SAN JOSE, CALIF.—The time people spent consuming video on their mobile phones approached a half hour last year, and by 2022 mobile video will account for three-quarters of mobile data traffic, but there is a degree of frustration emerging among consumers with the OTT viewing experience. The findings, presented in Ooyala’s “Broadcast Industry 2018” report, a survey of research findings from a variety of organizations, including Zenith Media, Unisphere Research, Ericsson, and Ooyala itself, reveal an emerging paradox between the meteoric rise in the popularity of OTT content and a growing frustration among OTT viewers when it comes to accessing something to watch.
The report, which is available online (registration required), stems from navigating through an OTT world where there are too many choices. While consumers appreciate the availability of content everywhere on any device, Millennials say they are overwhelmed by so many options. Underscoring the situation, the report points to Park Associates, which estimates more than 200 OTT services are available in North America, and Hub Entertainment, which says 49 percent of viewers say there are too many TV programs from which to choose.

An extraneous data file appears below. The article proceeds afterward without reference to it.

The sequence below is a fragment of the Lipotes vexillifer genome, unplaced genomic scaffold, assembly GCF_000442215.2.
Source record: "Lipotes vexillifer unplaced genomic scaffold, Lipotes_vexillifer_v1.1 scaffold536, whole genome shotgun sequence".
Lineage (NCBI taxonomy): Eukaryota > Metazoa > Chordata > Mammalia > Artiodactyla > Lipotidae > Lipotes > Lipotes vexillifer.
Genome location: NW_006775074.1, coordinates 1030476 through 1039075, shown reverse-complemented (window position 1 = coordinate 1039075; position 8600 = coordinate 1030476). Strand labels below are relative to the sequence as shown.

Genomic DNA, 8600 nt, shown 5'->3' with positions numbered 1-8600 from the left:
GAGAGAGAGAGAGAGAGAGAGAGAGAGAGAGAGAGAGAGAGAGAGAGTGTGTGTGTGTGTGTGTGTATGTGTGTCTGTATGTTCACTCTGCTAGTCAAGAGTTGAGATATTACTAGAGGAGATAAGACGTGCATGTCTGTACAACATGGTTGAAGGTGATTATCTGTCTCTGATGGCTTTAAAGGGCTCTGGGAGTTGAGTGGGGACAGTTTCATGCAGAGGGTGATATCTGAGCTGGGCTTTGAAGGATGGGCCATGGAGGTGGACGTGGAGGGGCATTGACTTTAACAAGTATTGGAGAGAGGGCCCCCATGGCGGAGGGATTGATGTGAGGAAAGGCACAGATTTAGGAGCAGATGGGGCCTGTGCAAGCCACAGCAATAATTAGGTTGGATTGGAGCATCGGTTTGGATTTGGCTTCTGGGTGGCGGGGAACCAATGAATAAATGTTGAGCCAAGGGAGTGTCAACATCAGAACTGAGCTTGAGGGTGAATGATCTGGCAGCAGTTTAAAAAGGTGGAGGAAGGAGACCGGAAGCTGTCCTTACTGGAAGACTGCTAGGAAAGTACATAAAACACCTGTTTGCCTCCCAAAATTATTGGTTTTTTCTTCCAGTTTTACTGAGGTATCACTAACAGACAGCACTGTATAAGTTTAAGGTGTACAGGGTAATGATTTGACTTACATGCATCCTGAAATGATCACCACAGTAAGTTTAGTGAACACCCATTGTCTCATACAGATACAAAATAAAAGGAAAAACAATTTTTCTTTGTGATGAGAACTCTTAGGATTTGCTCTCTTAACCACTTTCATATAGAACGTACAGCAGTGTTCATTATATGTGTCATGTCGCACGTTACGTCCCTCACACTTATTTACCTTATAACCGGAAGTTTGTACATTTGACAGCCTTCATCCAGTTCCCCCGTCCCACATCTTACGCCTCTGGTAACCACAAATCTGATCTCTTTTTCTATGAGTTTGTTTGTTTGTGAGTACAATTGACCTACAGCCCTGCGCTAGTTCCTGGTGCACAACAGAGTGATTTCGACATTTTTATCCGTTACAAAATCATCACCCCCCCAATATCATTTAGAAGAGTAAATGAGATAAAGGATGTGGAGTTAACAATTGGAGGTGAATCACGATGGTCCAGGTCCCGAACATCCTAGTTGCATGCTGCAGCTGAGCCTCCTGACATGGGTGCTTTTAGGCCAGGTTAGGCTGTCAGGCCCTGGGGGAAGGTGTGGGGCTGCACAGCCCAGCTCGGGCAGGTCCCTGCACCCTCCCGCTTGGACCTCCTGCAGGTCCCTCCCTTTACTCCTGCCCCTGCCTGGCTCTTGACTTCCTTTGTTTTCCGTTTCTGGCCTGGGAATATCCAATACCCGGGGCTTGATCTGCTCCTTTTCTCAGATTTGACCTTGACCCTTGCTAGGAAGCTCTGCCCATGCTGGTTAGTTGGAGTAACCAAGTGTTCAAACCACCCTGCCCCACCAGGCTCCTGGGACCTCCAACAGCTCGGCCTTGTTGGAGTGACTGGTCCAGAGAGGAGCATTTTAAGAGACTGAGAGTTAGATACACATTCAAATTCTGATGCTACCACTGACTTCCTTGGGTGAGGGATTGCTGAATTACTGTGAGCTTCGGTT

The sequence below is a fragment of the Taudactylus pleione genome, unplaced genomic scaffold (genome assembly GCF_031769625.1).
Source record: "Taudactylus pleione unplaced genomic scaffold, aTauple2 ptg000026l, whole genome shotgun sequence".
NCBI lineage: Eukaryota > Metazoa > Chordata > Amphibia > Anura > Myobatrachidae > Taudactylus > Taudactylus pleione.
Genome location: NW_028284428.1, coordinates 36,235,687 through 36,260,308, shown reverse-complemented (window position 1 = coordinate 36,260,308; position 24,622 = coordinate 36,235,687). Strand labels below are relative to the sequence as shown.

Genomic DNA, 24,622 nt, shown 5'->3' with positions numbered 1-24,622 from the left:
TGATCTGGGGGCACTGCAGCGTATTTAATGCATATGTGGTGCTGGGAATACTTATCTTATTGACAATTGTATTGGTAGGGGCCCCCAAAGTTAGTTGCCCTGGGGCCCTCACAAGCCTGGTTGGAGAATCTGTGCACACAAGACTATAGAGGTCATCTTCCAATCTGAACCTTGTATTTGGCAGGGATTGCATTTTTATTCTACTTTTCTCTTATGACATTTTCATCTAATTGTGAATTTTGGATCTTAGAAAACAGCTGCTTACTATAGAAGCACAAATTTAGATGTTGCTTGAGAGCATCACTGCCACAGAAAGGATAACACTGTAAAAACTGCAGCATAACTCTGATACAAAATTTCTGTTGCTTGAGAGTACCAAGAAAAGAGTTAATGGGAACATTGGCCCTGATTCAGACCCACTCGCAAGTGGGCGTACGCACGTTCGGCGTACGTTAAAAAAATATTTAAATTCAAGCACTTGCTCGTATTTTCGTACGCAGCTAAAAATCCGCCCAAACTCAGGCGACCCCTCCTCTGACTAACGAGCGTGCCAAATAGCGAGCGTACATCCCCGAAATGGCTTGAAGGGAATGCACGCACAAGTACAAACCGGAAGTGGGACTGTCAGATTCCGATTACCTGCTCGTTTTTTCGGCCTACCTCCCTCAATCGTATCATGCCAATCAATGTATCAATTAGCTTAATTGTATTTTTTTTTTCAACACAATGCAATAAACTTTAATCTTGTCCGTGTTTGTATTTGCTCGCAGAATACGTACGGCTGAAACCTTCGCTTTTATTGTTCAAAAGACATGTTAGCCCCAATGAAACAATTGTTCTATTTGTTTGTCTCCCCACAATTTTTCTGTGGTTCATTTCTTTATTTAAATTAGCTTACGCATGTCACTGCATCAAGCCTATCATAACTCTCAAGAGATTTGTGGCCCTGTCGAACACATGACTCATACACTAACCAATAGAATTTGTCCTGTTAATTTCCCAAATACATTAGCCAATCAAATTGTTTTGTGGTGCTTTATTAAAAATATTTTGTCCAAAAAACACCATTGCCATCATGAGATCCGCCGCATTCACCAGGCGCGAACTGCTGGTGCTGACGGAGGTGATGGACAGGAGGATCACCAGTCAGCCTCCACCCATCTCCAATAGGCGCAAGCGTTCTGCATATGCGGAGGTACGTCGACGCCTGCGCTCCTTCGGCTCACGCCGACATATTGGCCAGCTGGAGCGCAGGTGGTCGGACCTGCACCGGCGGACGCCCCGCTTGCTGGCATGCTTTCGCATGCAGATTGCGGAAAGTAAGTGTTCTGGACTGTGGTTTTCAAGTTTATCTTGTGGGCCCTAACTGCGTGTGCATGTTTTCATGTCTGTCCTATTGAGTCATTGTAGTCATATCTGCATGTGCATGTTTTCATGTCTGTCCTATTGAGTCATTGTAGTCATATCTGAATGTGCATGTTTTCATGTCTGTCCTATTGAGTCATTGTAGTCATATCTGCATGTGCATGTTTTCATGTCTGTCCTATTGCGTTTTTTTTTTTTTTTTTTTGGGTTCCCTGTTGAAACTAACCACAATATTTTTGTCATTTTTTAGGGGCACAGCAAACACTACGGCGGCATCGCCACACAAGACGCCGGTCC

Millennials, in particular, say they are less than satisfied with existing OTT services, according to Morning Consult, as quoted by Ooyala. This frustration will drive improvements in areas like authentication, content curation, search and discover and personalization, Ooyala forecasts.
Content distributors are focusing on several areas to maintain viewers, and the report lays them out. They include format experimentation, social media, bundling, IP technology and original content.
According to Ooyala, 2018 will be a pivotal year for OTT as online viewing of the 2018 Winter Olympics and the royal wedding are expected to generate massive online viewership.
Phil Kurz is a contributing editor to TV Tech. He has written about TV and video technology for more than 30 years and served as editor of three leading industry magazines. He earned a Bachelor of Journalism and a Master’s Degree in Journalism from the University of Missouri-Columbia School of Journalism.
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